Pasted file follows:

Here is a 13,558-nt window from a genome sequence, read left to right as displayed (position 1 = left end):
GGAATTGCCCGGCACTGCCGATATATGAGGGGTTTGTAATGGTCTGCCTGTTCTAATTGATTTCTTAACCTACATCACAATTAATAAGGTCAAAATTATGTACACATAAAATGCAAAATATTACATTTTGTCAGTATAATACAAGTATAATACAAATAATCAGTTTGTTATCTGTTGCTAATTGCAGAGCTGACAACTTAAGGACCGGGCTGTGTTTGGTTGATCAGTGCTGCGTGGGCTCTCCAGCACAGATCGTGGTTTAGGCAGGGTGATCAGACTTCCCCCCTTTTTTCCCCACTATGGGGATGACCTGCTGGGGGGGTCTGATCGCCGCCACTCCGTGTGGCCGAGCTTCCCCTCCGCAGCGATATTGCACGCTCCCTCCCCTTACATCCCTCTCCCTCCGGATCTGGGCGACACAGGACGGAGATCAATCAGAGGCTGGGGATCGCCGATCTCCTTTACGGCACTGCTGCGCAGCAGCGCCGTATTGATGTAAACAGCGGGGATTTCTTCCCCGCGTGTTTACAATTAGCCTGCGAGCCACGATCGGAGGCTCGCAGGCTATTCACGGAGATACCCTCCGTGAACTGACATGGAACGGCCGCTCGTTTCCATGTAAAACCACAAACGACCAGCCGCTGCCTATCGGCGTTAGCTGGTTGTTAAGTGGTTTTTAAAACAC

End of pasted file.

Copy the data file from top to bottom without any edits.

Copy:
Here is a 13,558-nt window from a genome sequence, read left to right as displayed (position 1 = left end):
GGAATTGCCCGGCACTGCCGATATATGAGGGGTTTGTAATGGTCTGCCTGTTCTAATTGATTTCTTAACCTACATCACAATTAATAAGGTCAAAATTATGTACACATAAAATGCAAAATATTACATTTTGTCAGTATAATACAAGTATAATACAAATAATCAGTTTGTTATCTGTTGCTAATTGCAGAGCTGACAACTTAAGGACCGGGCTGTGTTTGGTTGATCAGTGCTGCGTGGGCTCTCCAGCACAGATCGTGGTTTAGGCAGGGTGATCAGACTTCCCCCCTTTTTTCCCCACTATGGGGATGACCTGCTGGGGGGGTCTGATCGCCGCCACTCCGTGTGGCCGAGCTTCCCCTCCGCAGCGATATTGCACGCTCCCTCCCCTTACATCCCTCTCCCTCCGGATCTGGGCGACACAGGACGGAGATCAATCAGAGGCTGGGGATCGCCGATCTCCTTTACGGCACTGCTGCGCAGCAGCGCCGTATTGATGTAAACAGCGGGGATTTCTTCCCCGCGTGTTTACAATTAGCCTGCGAGCCACGATCGGAGGCTCGCAGGCTATTCACGGAGATACCCTCCGTGAACTGACATGGAACGGCCGCTCGTTTCCATGTAAAACCACAAACGACCAGCCGCTGCCTATCGGCGTTAGCTGGTTGTTAAGTGGTTTTTAAAACAC